mcfarland

Bylaws - What takes precedent?

12 posts in this topic

Does RONR address bylaws?

My question:
If a section of bylaws states:  The President shall appoint all committees.
But another section states:  The members shall appoint the committee.

Is this not a conflict?  If so, how do you determine which takes precedent?

Thank you.
 

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If the second quote is related to a specific committee, whereas the first quote is stating the general practice, then the interpretive guideline is that "a general statement or rule is always of less authority than a specific statement or rule and yields to it." These "principles of interpretation" are contained in Robert's Rules beginning on page 588. The first principle, however, is that "each society decides for itself the meaning of its bylaws." So ultimately, it is up to your organization to make that determination.

But the idea is that it is as though when a general rule is stated there is an implied phrase with it that says, "unless stated otherwise in a spefic circumstance . . ."

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Rule 3 for bylaws interpretations, RONR (11th ed.), p. 589, states:  "A general statement or rule is always of less authority than a specific statement or rule and yields to it."  Therefore, I conclude that in your case the president has the power to appoint all committees.  

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Agreeing with Mr. Goodwiller and Mr. Honemann, it seems to me that a rule which says the members of a specific committee shall be appointed by the membership is the more specific of the two rules. 

Read together i think the two rules mean that the president appointments the members of all committees except for the specific named committee whose members are appointed by the membership. 

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I'm assuming that "members" means "members of the assembly"--not "members of each individual committee."  "Members of the assembly" is less specific than "the president."

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2 hours ago, Transpower said:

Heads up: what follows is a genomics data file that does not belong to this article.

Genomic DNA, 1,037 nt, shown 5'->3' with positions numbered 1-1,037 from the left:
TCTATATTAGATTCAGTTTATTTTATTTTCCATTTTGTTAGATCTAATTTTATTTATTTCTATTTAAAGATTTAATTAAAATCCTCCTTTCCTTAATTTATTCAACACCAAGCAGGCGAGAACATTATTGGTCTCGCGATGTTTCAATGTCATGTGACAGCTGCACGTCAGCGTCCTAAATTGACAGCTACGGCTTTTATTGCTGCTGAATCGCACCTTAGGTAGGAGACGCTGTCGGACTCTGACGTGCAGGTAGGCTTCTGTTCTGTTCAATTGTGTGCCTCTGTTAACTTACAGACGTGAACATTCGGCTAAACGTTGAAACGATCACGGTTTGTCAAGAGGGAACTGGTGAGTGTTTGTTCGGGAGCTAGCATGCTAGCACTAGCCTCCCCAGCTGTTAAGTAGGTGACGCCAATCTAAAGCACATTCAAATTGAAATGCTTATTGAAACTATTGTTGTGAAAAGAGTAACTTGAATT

I'm assuming that "members" means "members of the assembly"--not "members of each individual committee."  "Members of the assembly" is less specific than "the president."

I believe you are missing the point of the interpretive principle. It isn't that the president is more specific than "members." Those are both equally specific methods for appointing committees - either the President names the committees, or the membership names the committees by vote. If the bylaws state it once in one of those ways, but then in another place state it the other way, they have a conflict in their bylaws that they need to resolve by an amendment.

But the initial question had "committees" (plural) in the first instance, and "committee" (singular) in the second, which led me to believe that the second instance was describing one specific committee, whereas the first instance was describing the general rule. If that is the case, I stand by my answer, and even if that is not the case, I don't agree that the interpretive principle should be applied to conclude that "president" is more specific than "members." 

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I agree completely with Greg Goodwiller and Dan Honemann and I am at at a complete loss as to how Transpower is coming up with his interpretation. It defies logic, common sense and the principles of interpretation.  It is just plain wrong.

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The specific statement would take precedence over the more generic statement. But the better option would be to amend the By-laws to make the two sections say the same thing.

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Well, I disagree with Richard Brown; my response is perfectly logical.  Obviously "President" is more specific than "members" or "member."

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On 8/15/2017 at 8:49 AM, Transpower said:

"Members of the assembly" is less specific than "the president."

To me both statements are equally specific. How is it that "Members of the assembly" is less specific than naming a specific person? However, based on the plural use for the appointment by the President and the singular use for the members, I am going to say that the singular out ranks the plural but that the By-laws should be amended to clear up the issue.

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For simplicity, let's say we have five members of a body, identified as A, B, C, D, and E, plus a president, identified as p.  If a motion were to say that "a member will do X" or a motion were to say "p will do x," obviously the latter is more specific--p is identified, the member is not identified!  If a motion were to say "some members will do X" or a motion were to say "p will do x," obviously again, the latter is more specific--p is identified but "some members" is not.  Now if the motion were to say "members A, B, C, D, and E will do x" then that would certainly be as specific as "p will do x."  However, the members attending a particular meeting will not necessarily be the same as the members attending another meeting!  So, then, the motion "p will do x" is still more specific.  So I agree with Rev Ed above, that "the singular outranks the plural...[and the Bylaws] should be amended to clear up the issue."

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